EternalRocks spreads seven Windows SMB exploits


Someone has stitched together seven of the Windows SMB exploits leaked by the ShadowBrokers, creating a worm that has been spreading through networks since at least the first week of May.

Researcher Miroslav Stampar, a member of the Croatian government’s CERT, captured a sample of the worm last Wednesday in a Windows 7 honeypot he runs, and posted a report over the weekend on his Github page.

The worm, which Stampar calls EternalRocks, currently has no payload and spreads in two stages over a 24-hour period. Heimdal Security has also seen a similar sample, which it calls BlueDoom.

Since the WannaCry ransomware outbreak two Fridays ago, researchers have stressed the urgency to patch the SMB vulnerability under attack given the NSA exploits are weaponized and documentation was also leaked making them reasonably simple to use. MS17-010 has been available since March, one month before the ShadowBrokers’ leak of Equation Group Windows offensive hacking tools.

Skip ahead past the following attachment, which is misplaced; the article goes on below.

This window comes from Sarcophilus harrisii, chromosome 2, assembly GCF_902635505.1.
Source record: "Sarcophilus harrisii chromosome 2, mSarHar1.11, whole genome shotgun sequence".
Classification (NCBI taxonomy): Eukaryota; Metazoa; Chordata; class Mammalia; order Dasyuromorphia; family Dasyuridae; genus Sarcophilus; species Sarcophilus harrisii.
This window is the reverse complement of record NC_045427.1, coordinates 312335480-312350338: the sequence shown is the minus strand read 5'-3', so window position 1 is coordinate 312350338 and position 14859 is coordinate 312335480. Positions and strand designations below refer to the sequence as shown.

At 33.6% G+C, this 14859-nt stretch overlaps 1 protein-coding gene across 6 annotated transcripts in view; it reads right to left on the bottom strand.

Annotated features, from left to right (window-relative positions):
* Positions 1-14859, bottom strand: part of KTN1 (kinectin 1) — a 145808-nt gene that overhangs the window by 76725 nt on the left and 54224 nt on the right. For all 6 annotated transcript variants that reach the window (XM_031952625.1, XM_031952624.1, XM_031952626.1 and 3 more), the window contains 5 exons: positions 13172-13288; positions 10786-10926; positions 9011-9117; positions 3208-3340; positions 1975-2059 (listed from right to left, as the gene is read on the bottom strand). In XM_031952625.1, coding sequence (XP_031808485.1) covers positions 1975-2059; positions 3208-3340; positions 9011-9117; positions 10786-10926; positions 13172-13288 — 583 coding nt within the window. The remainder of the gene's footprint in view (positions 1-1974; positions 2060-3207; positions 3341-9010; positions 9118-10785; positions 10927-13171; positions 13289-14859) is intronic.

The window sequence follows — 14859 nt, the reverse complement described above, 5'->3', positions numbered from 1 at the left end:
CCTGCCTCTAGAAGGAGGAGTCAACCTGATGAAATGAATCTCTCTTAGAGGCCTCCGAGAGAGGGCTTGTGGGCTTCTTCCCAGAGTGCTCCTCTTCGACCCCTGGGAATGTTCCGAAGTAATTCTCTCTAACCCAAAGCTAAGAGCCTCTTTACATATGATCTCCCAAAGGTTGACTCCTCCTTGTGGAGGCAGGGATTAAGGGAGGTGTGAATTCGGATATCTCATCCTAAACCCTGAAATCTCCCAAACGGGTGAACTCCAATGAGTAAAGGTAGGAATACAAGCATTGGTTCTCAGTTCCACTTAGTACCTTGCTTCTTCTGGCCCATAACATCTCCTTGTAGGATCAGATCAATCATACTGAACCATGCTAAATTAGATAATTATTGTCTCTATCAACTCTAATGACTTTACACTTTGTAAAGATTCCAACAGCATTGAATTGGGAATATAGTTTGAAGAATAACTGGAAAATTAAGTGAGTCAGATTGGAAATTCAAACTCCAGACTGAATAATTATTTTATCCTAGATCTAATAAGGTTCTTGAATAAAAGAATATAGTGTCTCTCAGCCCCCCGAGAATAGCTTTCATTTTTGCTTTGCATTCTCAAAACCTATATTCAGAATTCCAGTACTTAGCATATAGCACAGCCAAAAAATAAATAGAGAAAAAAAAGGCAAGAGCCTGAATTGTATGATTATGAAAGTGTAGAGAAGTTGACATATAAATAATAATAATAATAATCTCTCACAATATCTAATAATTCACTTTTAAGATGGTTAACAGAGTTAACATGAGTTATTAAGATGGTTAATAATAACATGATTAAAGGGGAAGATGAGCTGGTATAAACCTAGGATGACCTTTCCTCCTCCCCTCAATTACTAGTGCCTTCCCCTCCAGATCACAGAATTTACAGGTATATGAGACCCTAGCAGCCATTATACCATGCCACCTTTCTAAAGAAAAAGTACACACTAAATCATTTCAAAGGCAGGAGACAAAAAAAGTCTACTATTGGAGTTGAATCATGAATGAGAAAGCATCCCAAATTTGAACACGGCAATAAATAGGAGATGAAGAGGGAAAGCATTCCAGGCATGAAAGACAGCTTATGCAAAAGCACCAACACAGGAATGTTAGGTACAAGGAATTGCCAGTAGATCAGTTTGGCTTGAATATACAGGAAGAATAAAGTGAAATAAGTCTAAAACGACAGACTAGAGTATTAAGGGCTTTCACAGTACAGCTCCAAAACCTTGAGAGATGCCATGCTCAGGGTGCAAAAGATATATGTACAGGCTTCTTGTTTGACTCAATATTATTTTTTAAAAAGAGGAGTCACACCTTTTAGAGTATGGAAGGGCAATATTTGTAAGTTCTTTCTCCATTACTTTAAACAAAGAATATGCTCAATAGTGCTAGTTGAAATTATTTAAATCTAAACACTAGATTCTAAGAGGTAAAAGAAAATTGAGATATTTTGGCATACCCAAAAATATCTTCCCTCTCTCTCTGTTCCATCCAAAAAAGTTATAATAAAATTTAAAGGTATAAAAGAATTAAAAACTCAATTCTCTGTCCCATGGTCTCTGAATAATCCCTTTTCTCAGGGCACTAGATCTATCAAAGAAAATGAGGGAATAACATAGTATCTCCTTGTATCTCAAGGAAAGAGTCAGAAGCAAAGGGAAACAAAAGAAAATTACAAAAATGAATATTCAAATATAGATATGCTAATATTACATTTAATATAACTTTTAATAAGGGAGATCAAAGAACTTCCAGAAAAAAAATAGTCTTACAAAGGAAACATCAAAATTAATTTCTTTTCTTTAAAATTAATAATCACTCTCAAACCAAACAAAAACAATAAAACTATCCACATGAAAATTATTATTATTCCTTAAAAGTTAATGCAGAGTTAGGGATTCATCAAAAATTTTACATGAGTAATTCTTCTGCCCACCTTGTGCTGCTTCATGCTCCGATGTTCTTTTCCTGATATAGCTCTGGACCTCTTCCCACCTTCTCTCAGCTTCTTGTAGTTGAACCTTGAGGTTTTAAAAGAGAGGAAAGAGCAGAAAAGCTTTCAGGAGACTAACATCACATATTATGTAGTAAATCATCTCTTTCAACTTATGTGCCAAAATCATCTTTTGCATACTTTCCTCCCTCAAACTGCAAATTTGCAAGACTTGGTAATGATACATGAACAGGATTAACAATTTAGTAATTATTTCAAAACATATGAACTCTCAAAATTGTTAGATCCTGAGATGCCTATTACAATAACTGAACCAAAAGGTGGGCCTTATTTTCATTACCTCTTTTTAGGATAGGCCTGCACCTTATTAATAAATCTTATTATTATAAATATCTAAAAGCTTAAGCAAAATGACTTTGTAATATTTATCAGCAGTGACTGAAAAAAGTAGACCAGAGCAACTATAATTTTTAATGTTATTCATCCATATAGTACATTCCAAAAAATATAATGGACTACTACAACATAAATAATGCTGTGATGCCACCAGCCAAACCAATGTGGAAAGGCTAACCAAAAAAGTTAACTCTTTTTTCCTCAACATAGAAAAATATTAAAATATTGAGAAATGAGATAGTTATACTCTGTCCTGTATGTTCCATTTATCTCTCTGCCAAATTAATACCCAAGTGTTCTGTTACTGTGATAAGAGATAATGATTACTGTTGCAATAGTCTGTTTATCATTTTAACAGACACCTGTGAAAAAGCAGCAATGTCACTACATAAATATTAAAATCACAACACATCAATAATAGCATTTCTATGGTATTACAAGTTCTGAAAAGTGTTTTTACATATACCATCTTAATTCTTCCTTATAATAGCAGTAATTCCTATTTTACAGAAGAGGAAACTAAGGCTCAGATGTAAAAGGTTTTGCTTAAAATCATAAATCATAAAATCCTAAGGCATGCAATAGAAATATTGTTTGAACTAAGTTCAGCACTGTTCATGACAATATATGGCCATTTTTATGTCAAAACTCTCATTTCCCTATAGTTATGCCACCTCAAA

“Despite not having a malicious payload, the EternalRock worm is as complex as WannaCry – although, for now, less dangerous. Unlike WannaCry, however, EternalRock has two stages, and there’s a long delay between the moment the malware sends a signal to the control server to confirm infection and the reply being received from the server,” Kaspersky Lab said. “Such behavior is not unusual and seems to be a sandbox mitigation technique.”

Stampar said that EternalRocks, which he also calls MicroBotMassiveNet, spreads using all of the SMB exploits in the leak, including EternalBlue, which was used in the WannaCry attacks. EternalRocks also uses EternalBlue, along with EternalChampion, EternalRomance and EternalSynergy, as well as ArchiTouch, SMBTouch and the DoublePulsar kernel exploit.

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